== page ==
Adopting from Kosovo

Revision as of 19:00, 26 March 2014 by Admin (Talk | contribs)

The official flag of Kosovo.

Map of Kosovo.

Map of Kosovo.

Collage of capital city Pristina, Kosovo.

Sadirvan (Shadirvan): Prizren's symbolic place. This area is old bazaars square.

UNESCO-protected 14th century Serbian orthodox monastery Our Lady of Ljevis, Kosovo.

Ferizaj, Kosovo.

Forest in Ferizaj, Kosovo.

Big Bazaar, Gjakova, Kosovo.


Hague Convention Information

Kosovo is not party to the Hague Convention on Protection of Children and Co-operation in Respect of Intercountry Adoption (Hague Adoption Convention). Therefore, when the Hague Adoption Convention entered into force for the United States on April 1, 2008, intercountry adoption processing for Kosovo did not change.

PLEASE NOTE: The United States has an Embassy in Pristina that provides limited services to U.S.citizens in Kosovo. Immigrant visa applications for Kosovo citizens are processed at the U.S. Embassy in Skopje, Macedonia.

The following is intended as a very general guide to assist U.S. citizens who plan to adopt achild in Kosovo and apply for an immigrant visa for the child to come to the United States.

Two sets of laws are particularly relevant:

  1. The laws of Kosovo govern all activity in Kosovo including the adoptability of individual children as well as the adoption of children in country.
  2. U.S. federal immigration law governs the immigration of the child to the United States.

The information in this flier relating to the legal requirements of specific foreign areas is based on public sources and our current understanding. It does not necessarily reflect the actual state of the laws of Kosovo and is provided for general information only. Moreover, U.S. immigration law, including regulations and interpretation, changes from time to time. This flyer reflects our current understanding of the law as of this date and is not legally authoritative. Questions involving foreign and U.S. immigration laws and legal interpretation should be addressed respectively to qualified foreign or U.S. legal counsel.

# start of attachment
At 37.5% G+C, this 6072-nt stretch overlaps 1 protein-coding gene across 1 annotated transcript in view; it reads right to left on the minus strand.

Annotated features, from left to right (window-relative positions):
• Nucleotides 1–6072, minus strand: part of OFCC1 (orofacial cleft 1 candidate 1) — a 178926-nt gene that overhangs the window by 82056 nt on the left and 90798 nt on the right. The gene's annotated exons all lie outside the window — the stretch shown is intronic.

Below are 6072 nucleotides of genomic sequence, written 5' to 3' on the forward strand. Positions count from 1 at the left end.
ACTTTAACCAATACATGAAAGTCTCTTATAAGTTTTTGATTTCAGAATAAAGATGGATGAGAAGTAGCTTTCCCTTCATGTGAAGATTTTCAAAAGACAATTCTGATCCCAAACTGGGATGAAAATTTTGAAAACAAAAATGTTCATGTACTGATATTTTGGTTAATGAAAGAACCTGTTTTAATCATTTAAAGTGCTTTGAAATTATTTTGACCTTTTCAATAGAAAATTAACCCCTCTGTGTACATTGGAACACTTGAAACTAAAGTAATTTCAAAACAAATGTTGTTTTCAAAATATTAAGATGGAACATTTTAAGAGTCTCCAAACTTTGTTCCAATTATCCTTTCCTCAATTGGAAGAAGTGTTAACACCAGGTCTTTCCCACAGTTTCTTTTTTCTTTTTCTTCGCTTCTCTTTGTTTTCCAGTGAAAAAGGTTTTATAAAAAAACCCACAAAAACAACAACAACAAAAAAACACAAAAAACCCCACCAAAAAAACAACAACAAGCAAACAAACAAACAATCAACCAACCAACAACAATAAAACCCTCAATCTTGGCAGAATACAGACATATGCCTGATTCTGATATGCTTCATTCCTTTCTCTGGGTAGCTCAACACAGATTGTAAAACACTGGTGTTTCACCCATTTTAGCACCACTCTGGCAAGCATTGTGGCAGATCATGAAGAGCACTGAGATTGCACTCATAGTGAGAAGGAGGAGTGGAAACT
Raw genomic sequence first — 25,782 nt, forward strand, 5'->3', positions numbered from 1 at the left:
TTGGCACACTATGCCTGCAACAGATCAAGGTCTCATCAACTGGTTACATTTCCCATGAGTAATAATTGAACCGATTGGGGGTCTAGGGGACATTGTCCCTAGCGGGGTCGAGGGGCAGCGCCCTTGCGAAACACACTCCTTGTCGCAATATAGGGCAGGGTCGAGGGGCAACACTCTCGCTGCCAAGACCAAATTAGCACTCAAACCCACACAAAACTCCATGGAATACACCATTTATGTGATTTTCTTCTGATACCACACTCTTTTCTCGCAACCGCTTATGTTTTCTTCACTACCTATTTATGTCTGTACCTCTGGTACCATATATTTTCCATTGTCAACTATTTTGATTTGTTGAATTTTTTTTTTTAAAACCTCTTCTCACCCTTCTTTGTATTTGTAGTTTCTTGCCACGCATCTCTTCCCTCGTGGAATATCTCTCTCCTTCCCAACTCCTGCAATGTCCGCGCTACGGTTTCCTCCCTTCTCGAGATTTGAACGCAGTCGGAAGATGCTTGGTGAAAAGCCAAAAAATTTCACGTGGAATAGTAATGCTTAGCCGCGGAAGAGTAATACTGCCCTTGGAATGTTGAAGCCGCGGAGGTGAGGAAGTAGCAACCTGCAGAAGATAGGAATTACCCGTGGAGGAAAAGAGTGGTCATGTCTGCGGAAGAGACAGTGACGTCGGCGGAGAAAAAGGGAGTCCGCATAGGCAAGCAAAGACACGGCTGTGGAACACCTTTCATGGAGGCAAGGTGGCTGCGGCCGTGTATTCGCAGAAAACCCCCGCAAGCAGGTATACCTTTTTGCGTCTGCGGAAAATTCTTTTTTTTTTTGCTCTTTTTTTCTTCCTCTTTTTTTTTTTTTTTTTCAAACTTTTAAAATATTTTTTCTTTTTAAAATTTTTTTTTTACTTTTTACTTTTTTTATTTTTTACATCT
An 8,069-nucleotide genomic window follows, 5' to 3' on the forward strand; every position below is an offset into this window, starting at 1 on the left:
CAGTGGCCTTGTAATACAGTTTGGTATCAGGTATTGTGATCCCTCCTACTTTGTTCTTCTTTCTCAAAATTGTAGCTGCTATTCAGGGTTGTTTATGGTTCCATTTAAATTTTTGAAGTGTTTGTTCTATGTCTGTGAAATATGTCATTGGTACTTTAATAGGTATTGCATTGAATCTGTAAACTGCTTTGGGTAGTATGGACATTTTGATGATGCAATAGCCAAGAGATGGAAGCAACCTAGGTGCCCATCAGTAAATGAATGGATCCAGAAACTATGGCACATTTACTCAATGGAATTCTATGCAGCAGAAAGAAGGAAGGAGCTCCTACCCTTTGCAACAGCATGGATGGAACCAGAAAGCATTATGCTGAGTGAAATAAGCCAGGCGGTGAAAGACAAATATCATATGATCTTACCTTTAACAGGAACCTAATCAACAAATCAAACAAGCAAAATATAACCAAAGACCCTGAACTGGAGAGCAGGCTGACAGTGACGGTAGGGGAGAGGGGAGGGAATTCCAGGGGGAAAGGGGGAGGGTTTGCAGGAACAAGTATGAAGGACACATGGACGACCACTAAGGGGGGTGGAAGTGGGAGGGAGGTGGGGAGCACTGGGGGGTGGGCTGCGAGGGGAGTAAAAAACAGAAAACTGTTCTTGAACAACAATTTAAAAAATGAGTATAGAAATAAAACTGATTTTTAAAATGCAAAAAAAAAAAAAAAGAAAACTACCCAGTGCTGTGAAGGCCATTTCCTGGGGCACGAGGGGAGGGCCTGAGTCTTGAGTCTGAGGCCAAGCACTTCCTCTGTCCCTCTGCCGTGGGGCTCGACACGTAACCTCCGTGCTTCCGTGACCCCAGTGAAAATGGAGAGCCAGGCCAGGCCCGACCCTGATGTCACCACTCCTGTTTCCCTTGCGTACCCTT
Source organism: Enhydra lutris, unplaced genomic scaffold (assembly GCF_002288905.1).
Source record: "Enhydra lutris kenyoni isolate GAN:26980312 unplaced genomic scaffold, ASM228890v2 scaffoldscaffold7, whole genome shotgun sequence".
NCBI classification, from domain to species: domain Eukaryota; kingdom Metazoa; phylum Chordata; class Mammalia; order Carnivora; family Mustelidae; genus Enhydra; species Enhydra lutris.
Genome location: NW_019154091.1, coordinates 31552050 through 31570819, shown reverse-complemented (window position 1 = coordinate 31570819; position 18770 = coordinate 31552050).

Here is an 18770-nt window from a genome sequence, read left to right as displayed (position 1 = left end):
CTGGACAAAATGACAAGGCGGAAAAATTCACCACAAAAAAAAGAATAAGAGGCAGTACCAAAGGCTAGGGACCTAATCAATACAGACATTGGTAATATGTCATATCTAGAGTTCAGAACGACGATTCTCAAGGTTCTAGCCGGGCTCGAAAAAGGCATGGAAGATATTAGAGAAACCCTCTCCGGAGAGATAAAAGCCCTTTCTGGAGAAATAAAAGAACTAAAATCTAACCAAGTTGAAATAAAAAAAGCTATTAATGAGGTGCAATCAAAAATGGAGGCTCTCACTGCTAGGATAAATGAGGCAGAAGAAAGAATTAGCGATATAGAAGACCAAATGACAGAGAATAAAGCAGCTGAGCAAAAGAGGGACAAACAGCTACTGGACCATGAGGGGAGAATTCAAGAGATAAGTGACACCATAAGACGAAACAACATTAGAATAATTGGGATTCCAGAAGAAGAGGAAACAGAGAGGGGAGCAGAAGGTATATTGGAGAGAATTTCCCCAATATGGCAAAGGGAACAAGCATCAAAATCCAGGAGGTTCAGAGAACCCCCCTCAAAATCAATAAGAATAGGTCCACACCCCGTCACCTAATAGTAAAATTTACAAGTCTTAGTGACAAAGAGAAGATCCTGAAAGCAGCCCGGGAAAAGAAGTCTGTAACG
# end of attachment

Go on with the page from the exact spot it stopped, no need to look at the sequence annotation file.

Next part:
Who Can Adopt

To bring an adopted child to United States from Kosovo, you must be found eligible to adopt by the U.S. Government. The U.S. Government agency responsible for making this determination is the Department of Homeland Security, U.S. Citizenship and Immigration Services (USCIS). Learn more.

In addition to these U.S. requirements for prospective adoptive parents, Kosovo also has the following requirements for prospective adoptive parents:


According to the law, there are no residency requirements to complete an international adoption in Kosovo. However, there is a fostering period of 2 to 3 months prior to the final adoption of the child, where the prospective adoptive parents are required to live with the child in Kosovo, before the final approval for adoption is given to the parents.

Age of Adopting Parents

According to the applicable law in Kosovo, the minimum age for prospective parents is 21. If spouses intend to adopt a child, one of the spouses must have reached 25 years of age and the other spouse must have reached 21 years of age. The law has not established an age limit or civil status requirement(single, married or divorced) and how old the prospective parents must be in order to adopt, although it is preferred that at least one of the prospective parents be not older than 55 years.


Marriage certificate (not older than six months)


Letter of employment with salary or income information (for both spouses, if applicable)


  1. Written request for adoption - signed by both spouses;
  2. Birth certificate - for each spouse;
  3. Identification document (true copy of photo ID and passport, issued by State or Federal government agency) for both spouses;
  4. Proof of Nationality;
  5. Medical certificate regarding health condition and adoption capability - for both spouses, i.e., general health, illnesses that might impact on ones ability to care for a child, etc.;
  6. Evidence of economic condition (i.e., property ownership, bank statements);
  7. Statement from local police authorities that applicants have no criminal record;
  8. Certificate from a competent authority certifying that parental rights have never been taken away from either spouse;
  9. Home Study by competent adoption authority in the parents' place of residence.

NOTE: All documents must be translated into Albanian or Serbian depending on the child's nationality. The documentation noted above should be original and issued in the past 6 months. All documents must be translated into Albanian or Serbian (depending on the place of origin for the child). If a child's nationality is unknown, then documents only need to be translated into Albanian. (Include information about gay and lesbian adoption, and/or adoption by same-sex couples, if available.)

Who Can Be Adopted


How to Adopt

Adoption Authority

The Process

Traveling Abroad

After Adoption


Intercountry Adoption, Bureau of Consular Affairs. U.S. Department of State Country Information